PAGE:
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close this book Audio-Visual Communication Handbook
close this folder Planning instructional materials
View the document Statement of objectives
View the document Presentation strategy
View the document Selection of information
View the document Organization of information
View the document Evaluation

Presentation strategy

Identifying needs and stating specific objectives are prerequisites to making decisions about the presentation strategy. The presentation would not require pictures if the specific objective Is: When questioned, students should be able to enumerate the major elements in the water cycle. Words naming the elements might be written on a chalkboard or given to each student on a slip of paper, or the words might be said with students repeating them. The teaching strategy would differ, however, if the objective is: In a test situation, students should be able to draw a diagram of the water cycle that shows the major elements and their relationship to each other. For this objective, illustrations would be needed so students would have a model of what they are supposed to be able to do.

Consider the attitude-change objective given for agriculture on Page 2. This objective states a decision to take farmers to experimental plots to give them first-hand experience with the results of fertilized and non-fertilized plants and their yields.

This visit can be considered the presentation strategy. What will be done during the visit, and what farmers will be encouraged to do at the experimental plots must be planned. Some exhibits might show crop yield from the fertilized and non-fertilized plots. The farmers might be encouraged to examine the plants in each plot or to compare the size and weight of crop yields from the plots. Also questions they ask should be answered to give them assurance that fertilizing is something they can do themselves, is not too time consuming, and, in terms of crop yield, is not very expensive.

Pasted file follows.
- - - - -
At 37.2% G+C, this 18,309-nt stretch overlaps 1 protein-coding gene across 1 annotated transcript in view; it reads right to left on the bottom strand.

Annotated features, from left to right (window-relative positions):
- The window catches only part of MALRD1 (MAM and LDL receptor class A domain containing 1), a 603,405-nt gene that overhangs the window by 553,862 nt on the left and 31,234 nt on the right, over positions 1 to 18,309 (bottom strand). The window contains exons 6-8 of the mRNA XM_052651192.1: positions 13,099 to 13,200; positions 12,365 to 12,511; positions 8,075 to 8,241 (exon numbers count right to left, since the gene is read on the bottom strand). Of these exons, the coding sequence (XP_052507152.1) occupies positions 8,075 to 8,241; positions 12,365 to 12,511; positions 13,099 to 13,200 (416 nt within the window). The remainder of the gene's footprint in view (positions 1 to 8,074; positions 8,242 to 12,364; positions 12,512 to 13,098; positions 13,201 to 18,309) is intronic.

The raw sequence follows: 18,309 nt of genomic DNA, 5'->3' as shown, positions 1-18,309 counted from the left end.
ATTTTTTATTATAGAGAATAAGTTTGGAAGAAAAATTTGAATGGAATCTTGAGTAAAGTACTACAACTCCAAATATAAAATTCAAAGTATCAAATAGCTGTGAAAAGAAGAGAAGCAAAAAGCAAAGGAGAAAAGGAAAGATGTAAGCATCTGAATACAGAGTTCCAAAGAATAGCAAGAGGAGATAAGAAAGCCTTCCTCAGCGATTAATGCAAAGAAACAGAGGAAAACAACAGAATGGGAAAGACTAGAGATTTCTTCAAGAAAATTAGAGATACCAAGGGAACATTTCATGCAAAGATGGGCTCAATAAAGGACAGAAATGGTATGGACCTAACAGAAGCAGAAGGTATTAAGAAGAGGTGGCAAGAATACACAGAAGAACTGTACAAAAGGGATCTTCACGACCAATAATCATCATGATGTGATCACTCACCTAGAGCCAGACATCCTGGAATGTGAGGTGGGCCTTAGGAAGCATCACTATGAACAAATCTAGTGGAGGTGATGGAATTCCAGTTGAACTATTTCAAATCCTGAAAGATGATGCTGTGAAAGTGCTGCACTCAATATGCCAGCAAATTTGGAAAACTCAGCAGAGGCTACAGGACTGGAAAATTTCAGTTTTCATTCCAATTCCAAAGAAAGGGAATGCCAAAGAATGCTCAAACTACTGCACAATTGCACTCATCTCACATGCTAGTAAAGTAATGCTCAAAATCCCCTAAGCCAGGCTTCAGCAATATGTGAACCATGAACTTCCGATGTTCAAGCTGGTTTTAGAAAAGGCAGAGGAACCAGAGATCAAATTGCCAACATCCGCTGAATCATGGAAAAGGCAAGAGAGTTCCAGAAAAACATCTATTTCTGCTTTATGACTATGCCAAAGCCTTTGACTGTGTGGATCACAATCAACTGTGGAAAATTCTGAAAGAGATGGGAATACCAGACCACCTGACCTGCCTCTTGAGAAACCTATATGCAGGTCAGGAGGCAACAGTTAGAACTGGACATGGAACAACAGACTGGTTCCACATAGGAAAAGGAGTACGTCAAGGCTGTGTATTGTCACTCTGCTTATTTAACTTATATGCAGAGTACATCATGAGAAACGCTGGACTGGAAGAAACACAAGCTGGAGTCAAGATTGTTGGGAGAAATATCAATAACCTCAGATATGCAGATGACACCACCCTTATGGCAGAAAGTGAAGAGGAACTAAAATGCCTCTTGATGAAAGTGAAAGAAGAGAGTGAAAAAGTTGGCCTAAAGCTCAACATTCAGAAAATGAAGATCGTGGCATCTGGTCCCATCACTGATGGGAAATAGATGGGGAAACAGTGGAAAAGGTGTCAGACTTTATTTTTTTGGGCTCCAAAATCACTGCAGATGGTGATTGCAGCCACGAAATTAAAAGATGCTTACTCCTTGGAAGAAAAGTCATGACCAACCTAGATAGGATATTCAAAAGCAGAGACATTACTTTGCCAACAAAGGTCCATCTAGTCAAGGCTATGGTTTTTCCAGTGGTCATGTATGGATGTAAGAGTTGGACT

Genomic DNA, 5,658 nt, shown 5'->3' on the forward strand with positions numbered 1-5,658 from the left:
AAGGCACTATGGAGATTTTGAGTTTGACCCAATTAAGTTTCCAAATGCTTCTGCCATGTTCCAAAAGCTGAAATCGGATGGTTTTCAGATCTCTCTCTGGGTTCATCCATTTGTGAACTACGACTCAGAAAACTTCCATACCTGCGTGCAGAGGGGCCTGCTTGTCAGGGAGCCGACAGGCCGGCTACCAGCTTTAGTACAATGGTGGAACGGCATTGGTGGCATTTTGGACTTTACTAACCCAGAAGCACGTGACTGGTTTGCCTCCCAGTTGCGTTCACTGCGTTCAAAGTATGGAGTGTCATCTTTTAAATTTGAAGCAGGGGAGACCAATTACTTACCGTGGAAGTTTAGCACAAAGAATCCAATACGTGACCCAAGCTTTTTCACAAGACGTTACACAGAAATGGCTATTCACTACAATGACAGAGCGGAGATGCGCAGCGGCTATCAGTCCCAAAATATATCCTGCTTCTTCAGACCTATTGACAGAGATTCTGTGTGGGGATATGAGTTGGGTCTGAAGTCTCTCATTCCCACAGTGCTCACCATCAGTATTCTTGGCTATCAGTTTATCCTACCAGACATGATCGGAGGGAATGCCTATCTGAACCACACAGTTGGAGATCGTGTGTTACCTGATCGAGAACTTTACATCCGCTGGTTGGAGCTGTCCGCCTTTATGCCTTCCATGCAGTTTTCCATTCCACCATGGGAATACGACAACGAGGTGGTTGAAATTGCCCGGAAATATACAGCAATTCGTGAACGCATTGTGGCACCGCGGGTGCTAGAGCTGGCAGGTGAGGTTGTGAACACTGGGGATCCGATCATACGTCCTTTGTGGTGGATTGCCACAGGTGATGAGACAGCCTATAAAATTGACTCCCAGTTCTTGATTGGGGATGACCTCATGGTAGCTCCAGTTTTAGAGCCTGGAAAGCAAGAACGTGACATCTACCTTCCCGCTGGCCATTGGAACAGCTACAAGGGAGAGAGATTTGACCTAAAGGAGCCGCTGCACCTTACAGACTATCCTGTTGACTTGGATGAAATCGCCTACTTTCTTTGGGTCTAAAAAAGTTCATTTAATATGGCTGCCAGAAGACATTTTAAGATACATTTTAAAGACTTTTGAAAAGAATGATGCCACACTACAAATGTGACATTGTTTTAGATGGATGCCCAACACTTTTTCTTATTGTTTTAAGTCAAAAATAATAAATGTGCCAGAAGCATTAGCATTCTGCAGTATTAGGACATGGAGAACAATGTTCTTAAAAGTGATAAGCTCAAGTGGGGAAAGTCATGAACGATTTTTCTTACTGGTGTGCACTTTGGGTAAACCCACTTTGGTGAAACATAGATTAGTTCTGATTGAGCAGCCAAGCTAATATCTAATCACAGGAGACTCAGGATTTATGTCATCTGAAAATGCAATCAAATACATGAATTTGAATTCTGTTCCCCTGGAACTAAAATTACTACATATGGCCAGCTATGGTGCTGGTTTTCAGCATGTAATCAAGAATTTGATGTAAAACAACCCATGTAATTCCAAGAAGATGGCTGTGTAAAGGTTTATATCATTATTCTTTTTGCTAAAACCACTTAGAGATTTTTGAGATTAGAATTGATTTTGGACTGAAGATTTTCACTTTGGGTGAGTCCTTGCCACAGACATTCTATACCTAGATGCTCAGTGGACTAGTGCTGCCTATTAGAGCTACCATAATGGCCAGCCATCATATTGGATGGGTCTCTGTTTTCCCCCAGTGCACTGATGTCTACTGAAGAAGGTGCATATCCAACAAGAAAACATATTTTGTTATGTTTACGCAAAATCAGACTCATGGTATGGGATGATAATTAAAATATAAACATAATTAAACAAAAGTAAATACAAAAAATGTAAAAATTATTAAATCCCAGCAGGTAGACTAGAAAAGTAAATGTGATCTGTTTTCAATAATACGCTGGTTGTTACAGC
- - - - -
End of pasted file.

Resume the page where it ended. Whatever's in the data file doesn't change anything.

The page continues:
The knowledge-need objective, given for agriculture on Page 2, states that a presentation should give farmers information about fertilizers and their uses. To present this information in a group situation, visual materials are needed. If facilities and resources are available to make slides and tape recordings, the medium chosen for this presentation could be a set of slides with a taped narration. As a follow-up of the slide-tape presentation, another first-hand experience should be provided - the opportunity to apply the fertilizer in a near-by field.

Stated objectives also influence whether a single medium will be adequate to present the information, or whether other media will be needed. The stated objectives will help determine whether the information should be given in a single presentation, or whether several presentations will be needed. Consider farmers who know nothing about fertilizers. Their interest must be stimulated; they need information about fertilizers; and they must become skilled in applying them. The stated objectives might be similar to those given on Page 2.

When preparing objectives, the emphasis should be on WHAT is to be accomplished. When selecting the presentation strategy, the emphasis should be on HOW to meet the goal. Can an objective be accomplished in one presentation? If not, how many separate presentations will be needed? How much Information will be presented in each segment? If several sessions are needed, should they be spaced over a period of time or concentrated? What medium will be used in each presentation? Answers to these questions should come from the objectives and a knowledge of the audience's characteristics.

Age level, for instance, is a starting point for determining how many ideas should be presented and how complex these ideas should be. A child cannot assimilate as many ideas in a given span of time as an adult. Ideas must be presented to him with several repetitions of the information and many examples. An adult may not be literate, but he does have experience which enables him to understand complex ideas and to assimilate them quickly.

Education is another factor. For people who have had little or no schooling, who cannot read, and whose experiences have been limited to life within their village, the concepts presented must be in a form they can understand.

HOW to meet the objectives also requires attention to details. A planning check list is helpful. Following is an example for the farmers' visit to experimental plots (agriculture attitude-change objective, Page 2.).

- Transportation available to take farmers to and from experimental plots.

- Information given farmers about departure time and place.

- Experimental plots ready for visit.

- Exhibit of crop yield from fertilized and non-fertilized plants ready.

- Plan made for dividing farmers Into small groups after arrival at experimental plots.

- Demonstrators available to host each small group. Should be qualified to answer on-the-spot questions.